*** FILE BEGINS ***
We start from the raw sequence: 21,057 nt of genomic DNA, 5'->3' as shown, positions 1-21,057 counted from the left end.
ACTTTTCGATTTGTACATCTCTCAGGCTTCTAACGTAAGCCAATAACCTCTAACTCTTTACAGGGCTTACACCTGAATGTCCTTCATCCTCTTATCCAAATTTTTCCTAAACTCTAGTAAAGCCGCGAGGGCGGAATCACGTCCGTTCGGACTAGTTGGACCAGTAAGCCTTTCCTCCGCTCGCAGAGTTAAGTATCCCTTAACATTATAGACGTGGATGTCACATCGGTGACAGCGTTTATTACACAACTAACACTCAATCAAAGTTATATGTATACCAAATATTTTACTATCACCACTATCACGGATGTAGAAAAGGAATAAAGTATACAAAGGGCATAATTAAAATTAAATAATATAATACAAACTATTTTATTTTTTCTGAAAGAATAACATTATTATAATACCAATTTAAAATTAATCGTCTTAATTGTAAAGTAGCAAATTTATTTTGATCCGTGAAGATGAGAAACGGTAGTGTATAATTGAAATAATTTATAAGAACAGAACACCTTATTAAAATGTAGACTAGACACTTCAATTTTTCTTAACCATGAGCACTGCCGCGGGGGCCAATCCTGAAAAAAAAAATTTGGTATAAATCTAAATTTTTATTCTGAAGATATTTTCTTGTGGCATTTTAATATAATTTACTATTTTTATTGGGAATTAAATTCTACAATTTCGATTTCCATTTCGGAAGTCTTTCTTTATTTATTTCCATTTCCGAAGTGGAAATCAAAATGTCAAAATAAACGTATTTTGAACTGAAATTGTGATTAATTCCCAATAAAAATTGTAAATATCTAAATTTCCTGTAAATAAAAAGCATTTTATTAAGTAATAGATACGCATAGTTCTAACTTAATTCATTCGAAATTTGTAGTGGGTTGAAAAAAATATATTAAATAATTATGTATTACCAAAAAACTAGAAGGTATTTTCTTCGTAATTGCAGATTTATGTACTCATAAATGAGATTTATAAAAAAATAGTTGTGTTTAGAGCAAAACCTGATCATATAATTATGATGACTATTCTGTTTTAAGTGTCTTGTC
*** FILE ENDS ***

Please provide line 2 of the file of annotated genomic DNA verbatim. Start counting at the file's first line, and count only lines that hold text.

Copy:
ACTTTTCGATTTGTACATCTCTCAGGCTTCTAACGTAAGCCAATAACCTCTAACTCTTTACAGGGCTTACACCTGAATGTCCTTCATCCTCTTATCCAAATTTTTCCTAAACTCTAGTAAAGCCGCGAGGGCGGAATCACGTCCGTTCGGACTAGTTGGACCAGTAAGCCTTTCCTCCGCTCGCAGAGTTAAGTATCCCTTAACATTATAGACGTGGATGTCACATCGGTGACAGCGTTTATTACACAACTAACACTCAATCAAAGTTATATGTATACCAAATATTTTACTATCACCACTATCACGGATGTAGAAAAGGAATAAAGTATACAAAGGGCATAATTAAAATTAAATAATATAATACAAACTATTTTATTTTTTCTGAAAGAATAACATTATTATAATACCAATTTAAAATTAATCGTCTTAATTGTAAAGTAGCAAATTTATTTTGATCCGTGAAGATGAGAAACGGTAGTGTATAATTGAAATAATTTATAAGAACAGAACACCTTATTAAAATGTAGACTAGACACTTCAATTTTTCTTAACCATGAGCACTGCCGCGGGGGCCAATCCTGAAAAAAAAAATTTGGTATAAATCTAAATTTTTATTCTGAAGATATTTTCTTGTGGCATTTTAATATAATTTACTATTTTTATTGGGAATTAAATTCTACAATTTCGATTTCCATTTCGGAAGTCTTTCTTTATTTATTTCCATTTCCGAAGTGGAAATCAAAATGTCAAAATAAACGTATTTTGAACTGAAATTGTGATTAATTCCCAATAAAAATTGTAAATATCTAAATTTCCTGTAAATAAAAAGCATTTTATTAAGTAATAGATACGCATAGTTCTAACTTAATTCATTCGAAATTTGTAGTGGGTTGAAAAAAATATATTAAATAATTATGTATTACCAAAAAACTAGAAGGTATTTTCTTCGTAATTGCAGATTTATGTACTCATAAATGAGATTTATAAAAAAATAGTTGTGTTTAGAGCAAAACCTGATCATATAATTATGATGACTATTCTGTTTTAAGTGTCTTGTC